Sandy Tolan: The lawsuit asks for money to cover the property damages caused by the quake.  But it also calls for punitive damage for the quote “wanton disregard” of the wastewater operators who, the suit claims, knew the danger of what they were doing. The defendants dispute this, saying they aren’t legally responsible for any damages from the quake. Tensions in town have been high, but David Reid says to him it’s pretty simple.  

David Reid: That’s what we’re doing.  As far as I’m concerned, there’s not anything emotional about it.

Sandy Tolan: But few things shake up a community more than suing your neighbors. I reached out to the five companies named in the Cushing suit, but none of them returned my calls. Except Rick Ahrberg. Rick’s the CEO of a small waste-water disposal company. Actually, it’s his side business, most of the time he runs a livestock feed mill. But he’s the only one being sued who lives in Cushing.

Rick Ahrberg:  I’ve known these people my whole life, and they are bringing this suit and they’re following the advice of attorney instead of a 40-year relationship. And so, it does cut a little deep.

Sandy Tolan: Rick leans back in his office chair, in jeans and a knit polo shirt. He doesn’t want to talk about the specifics of the lawsuit, because, well, his company is getting sued.  He acknowledges that there seems to be a connection between wastewater disposal and the quakes. But he also says:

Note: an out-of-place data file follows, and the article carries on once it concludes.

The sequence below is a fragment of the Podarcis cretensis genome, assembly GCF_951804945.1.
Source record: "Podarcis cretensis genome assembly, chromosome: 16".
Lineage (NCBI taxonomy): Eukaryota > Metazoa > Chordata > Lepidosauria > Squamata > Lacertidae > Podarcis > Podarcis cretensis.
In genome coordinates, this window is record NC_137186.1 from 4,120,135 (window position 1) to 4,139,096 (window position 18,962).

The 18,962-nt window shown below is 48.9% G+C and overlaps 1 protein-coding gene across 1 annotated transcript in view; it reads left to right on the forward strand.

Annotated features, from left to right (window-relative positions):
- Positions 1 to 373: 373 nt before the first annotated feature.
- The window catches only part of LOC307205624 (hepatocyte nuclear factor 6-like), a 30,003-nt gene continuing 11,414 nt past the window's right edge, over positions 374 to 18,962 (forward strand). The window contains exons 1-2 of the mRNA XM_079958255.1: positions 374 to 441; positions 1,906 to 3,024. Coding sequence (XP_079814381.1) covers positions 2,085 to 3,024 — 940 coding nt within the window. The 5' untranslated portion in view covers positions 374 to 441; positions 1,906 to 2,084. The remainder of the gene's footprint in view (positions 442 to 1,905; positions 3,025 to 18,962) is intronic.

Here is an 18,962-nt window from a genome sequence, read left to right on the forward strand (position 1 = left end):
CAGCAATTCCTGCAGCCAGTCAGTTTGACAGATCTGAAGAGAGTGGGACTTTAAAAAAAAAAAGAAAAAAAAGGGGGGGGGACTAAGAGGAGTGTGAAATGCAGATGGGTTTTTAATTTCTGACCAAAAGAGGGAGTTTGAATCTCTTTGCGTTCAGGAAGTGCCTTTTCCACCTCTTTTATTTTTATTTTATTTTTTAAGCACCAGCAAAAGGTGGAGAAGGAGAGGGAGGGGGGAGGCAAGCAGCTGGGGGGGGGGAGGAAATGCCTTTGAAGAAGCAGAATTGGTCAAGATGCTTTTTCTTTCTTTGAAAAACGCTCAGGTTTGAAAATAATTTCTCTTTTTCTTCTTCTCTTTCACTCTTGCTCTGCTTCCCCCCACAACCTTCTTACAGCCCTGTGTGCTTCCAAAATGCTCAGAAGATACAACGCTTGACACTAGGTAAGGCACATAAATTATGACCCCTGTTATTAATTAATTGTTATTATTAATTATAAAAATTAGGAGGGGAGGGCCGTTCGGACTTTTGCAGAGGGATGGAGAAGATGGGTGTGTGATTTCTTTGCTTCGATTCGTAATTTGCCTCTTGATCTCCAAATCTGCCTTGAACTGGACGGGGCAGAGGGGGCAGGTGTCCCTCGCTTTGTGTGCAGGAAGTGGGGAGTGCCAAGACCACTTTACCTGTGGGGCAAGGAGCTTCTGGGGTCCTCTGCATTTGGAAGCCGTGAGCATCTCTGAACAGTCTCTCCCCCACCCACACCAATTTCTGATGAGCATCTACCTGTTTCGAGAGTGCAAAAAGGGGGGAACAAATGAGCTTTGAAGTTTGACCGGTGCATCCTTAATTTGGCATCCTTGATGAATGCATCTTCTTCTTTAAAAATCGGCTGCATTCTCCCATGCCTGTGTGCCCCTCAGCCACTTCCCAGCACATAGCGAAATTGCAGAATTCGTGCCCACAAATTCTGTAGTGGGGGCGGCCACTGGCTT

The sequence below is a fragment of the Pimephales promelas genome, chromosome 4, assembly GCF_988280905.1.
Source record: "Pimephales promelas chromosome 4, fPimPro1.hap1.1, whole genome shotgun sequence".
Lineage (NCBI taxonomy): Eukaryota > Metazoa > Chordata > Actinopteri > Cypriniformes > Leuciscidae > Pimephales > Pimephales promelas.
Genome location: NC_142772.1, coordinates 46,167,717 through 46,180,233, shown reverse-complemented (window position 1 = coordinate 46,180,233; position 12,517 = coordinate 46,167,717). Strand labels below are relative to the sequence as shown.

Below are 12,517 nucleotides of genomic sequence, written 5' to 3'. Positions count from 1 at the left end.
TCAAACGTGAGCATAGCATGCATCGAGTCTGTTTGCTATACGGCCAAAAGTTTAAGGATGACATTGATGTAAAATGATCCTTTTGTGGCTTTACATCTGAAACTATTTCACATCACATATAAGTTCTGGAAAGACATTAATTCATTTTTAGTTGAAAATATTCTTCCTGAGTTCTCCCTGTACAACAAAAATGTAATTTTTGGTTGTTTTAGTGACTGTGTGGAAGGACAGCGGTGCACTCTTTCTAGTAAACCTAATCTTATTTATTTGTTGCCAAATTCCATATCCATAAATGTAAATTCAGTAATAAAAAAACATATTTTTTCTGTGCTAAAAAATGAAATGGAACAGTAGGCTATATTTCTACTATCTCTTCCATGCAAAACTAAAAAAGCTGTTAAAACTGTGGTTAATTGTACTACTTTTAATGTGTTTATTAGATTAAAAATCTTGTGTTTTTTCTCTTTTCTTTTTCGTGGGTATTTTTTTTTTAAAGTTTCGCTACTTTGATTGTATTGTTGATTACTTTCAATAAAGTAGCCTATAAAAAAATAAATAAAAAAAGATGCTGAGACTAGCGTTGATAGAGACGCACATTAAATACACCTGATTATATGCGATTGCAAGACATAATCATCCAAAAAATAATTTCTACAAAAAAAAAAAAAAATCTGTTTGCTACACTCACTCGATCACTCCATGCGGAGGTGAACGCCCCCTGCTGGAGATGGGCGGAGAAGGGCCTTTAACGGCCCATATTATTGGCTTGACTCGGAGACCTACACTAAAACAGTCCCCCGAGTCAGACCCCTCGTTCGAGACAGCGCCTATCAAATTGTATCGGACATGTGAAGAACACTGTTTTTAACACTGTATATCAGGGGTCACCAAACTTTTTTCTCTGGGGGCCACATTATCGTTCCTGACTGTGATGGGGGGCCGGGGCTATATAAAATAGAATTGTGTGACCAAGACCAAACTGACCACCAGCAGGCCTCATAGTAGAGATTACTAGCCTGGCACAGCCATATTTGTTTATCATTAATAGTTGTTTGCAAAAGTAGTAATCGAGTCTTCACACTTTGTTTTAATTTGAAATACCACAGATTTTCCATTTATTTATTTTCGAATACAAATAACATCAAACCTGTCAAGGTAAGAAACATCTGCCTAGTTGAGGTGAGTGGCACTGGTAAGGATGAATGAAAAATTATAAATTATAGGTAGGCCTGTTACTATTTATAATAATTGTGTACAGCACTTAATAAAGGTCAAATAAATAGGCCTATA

Rick Ahrberg: Yes, the oil and gas industry was out in this area when a lot of the quakes were going on.  But it could have been a coincidence.

Sandy Tolan: Rick says he feels singled out. And as the only defendant in Cushing, he tells me that in Rotary Club meetings, prayer groups, encounters on the street: it’s awkward.

Rick Ahrberg: Yeah, it's been ... It's, it's a very difficult situation. It's heartbreaking. Because a lot of times ...this small community. You may be lifelong friends and yet you, you have this division.

Sandy Tolan: But it’s more than that: it’s anger. When you talk about the oil industry you’re talking about the livelihoods of so many people in Cushing, so suing for damages can feel like someone’s trying to take money out of the pockets of you and everyone around you.

Sandy Tolan: That feeling is no further away than David Reid’s own son.

Kory Reid: Kory Reid. We’re at Bad Brad’s Barbecue in Stillwater, Oklahoma.

Sandy Tolan: Kory was furious about the lawsuit.

Kory Reid: Every single cent of my company relies on crude oil in one way or another.  If crude oil goes down, you feel it in your bottom line that next day.